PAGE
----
Cookie GDPR By using Highline Residential, you agree with our use of cookies to improve performance and enhance your user experience. Learn More
X
Close
Highline Residential
New York Real Estate
Buyers
Listings for Buyers Listings | Guide
Sellers
Listings for Sellers Get Help
Renters
Listings for Renters Listings
Agents
Agent Photo Find Agents
FEATURED BUILDING
FEATURED LISTINGS
Sale
7.5 beds / 4 baths
1135 ROGERS AVENUE - 1
Flatbush
Sale
1 beds / 1 bath
515 EAST 72 STREET - 29J
Upper East Side
NEIGHBORHOODS
Midtown Midtown Neighborhood
Prospect
Heights
Prospect Heights Neighborhood
Astoria Astoria Neighborhood
Bed-stuy Bed-stuy Neighborhood
Highline Blog
Blog Image for Tips for Urban Dwelling with a New Baby
by Highline Residential
No doubt about it: Having a baby doesn't just change your life, it also changes the world. Not only does your heart grow about ten sizes bigger, but it seems like your life shrinks down to just your little one. That sense of holding the whole world in the palm of your hand when you hold your infant is one of the greatest joys of parenthood. Sooner or later, though, life compels you to snap out of your blissful haze and rejoin the real world. And when you do, you may well find that integrating your new baby into your modern urban life might take a bit more strategy than you originally imagined. This article will give you some tips and tricks for bringing up babies in the big city. Hit the Road Any new parent knows that planning any kind of outing with an infant in tow takes about as much preparation as a moon launch. But when you're living in the city, that prep time can be even greater, especially if you find yourself relying primarily on public transportation to get around. If you're taking the subway, for example, you'll need to know exactly where to find the nearest station elevators. There's no way you're going to want to try to schlep baby, stroller, and baby gear up and down the subway stairs. When you're planning to hit the road with your baby, be careful to resist the temptation to pack everything but the kitchen sink. You're just adding hassle and stress to what should be a pleasant excursion for you and the little one. So focus on the essentials when y…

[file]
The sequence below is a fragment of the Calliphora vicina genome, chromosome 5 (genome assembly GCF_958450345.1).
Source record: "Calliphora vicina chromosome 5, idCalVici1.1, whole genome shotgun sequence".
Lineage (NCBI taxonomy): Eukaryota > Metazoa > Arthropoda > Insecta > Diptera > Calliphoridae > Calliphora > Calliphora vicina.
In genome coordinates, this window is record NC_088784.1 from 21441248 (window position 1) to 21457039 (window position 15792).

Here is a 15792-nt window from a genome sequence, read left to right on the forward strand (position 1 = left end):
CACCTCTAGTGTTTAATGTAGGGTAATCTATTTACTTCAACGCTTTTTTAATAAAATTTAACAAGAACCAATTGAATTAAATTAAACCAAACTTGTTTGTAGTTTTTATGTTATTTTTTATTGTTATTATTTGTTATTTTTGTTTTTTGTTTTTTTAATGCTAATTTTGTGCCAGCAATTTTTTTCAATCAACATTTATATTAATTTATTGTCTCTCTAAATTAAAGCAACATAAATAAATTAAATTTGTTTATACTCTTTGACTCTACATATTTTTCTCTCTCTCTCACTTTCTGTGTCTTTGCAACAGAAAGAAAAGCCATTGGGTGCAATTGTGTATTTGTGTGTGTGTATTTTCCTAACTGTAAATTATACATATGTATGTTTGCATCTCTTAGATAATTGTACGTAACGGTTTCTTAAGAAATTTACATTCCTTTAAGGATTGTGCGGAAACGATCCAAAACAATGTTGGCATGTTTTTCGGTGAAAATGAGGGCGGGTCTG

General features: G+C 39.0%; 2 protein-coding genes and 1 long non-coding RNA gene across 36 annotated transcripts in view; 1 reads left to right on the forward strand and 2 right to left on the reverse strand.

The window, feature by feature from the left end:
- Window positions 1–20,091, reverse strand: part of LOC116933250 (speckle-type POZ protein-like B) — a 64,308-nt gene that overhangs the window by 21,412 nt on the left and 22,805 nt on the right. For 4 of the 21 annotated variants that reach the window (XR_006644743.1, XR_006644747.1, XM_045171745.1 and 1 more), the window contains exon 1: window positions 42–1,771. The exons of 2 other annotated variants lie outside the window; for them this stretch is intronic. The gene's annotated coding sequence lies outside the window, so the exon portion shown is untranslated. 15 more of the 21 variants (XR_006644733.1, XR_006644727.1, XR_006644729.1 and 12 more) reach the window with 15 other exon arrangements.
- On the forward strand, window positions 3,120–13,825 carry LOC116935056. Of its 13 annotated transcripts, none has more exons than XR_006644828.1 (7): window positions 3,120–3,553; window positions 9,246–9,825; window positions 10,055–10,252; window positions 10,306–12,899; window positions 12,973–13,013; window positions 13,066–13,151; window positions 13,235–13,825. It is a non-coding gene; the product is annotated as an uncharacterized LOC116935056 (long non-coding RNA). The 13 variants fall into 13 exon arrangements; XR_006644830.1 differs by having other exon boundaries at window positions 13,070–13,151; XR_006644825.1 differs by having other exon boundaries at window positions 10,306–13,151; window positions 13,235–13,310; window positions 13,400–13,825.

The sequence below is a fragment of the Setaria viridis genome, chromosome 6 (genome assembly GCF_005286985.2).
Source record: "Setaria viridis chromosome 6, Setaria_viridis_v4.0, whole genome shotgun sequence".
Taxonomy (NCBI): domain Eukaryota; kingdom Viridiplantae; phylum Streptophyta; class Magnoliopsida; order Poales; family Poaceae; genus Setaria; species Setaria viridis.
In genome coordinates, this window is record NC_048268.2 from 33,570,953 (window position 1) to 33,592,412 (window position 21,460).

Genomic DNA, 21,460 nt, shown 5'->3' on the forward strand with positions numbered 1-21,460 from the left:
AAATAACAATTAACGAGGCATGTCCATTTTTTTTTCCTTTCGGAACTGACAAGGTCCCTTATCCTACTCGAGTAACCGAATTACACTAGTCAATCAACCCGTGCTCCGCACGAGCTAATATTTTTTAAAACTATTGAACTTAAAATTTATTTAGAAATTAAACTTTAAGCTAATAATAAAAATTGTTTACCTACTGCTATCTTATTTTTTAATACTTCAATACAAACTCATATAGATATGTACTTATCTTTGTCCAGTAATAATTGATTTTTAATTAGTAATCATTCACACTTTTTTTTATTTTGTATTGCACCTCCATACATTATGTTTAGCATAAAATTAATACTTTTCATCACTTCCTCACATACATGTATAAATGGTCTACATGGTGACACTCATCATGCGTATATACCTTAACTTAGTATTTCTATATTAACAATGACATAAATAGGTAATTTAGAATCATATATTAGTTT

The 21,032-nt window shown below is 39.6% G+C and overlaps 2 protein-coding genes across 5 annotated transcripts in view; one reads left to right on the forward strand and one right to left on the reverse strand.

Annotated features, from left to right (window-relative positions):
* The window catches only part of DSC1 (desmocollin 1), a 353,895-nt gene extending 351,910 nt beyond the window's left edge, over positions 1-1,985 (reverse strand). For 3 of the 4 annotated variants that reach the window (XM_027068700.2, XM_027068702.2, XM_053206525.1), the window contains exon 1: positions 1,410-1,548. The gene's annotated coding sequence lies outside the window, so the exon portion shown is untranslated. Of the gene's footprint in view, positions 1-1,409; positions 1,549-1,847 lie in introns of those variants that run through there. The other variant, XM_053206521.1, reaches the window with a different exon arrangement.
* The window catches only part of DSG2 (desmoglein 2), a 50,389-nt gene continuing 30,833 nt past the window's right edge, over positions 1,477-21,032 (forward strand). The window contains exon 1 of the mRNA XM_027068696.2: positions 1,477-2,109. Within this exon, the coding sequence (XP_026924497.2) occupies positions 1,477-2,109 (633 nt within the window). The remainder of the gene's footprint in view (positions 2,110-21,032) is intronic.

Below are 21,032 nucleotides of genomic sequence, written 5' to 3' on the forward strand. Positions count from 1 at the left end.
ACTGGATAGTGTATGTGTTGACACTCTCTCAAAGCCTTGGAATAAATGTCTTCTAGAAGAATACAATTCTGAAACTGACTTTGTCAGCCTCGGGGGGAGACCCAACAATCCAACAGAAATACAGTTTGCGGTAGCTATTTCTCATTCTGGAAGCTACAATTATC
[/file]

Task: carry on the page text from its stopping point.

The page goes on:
Blog Image for Long Term Considerations for Homeowners
by Highline Residential
Buying a home is a smart idea. Not only is a house a great investment, but it will be a loving place for your family to create memories for years to come. But homeownership is more than just signing on the dotted line. There are many considerations that must be made before going forward, especially if this is the house that you plan to live in for the rest of your life. The costs, construction, and even the weather patterns in your state must be considered. Let's look at some important points. Mortgage Costs Before you even begin looking at potential houses, you have to be sure that you have the money saved to afford the many costs that go into it, including closing costs and move-in expenses. Think about what you can afford in terms of mortgage payments. You may have a high-paying job now, but you cannot predict how that will change in the future. This is why you need to save money and focus on your down payment. The more you can pay upfront, the lower your monthly costs will be going forward. Another factor that will impact your monthly payment is the interest rate, and to get the lowest rate possible, you need to have a good credit score. Your score shows how good you are with paying off debts, and if it is poor, you could get a higher interest rate and payments. Keep your credit score in a good place by keeping the balances low and checking your report periodically for errors. Also, keep in mind that down the line, you may have the option to refinance your…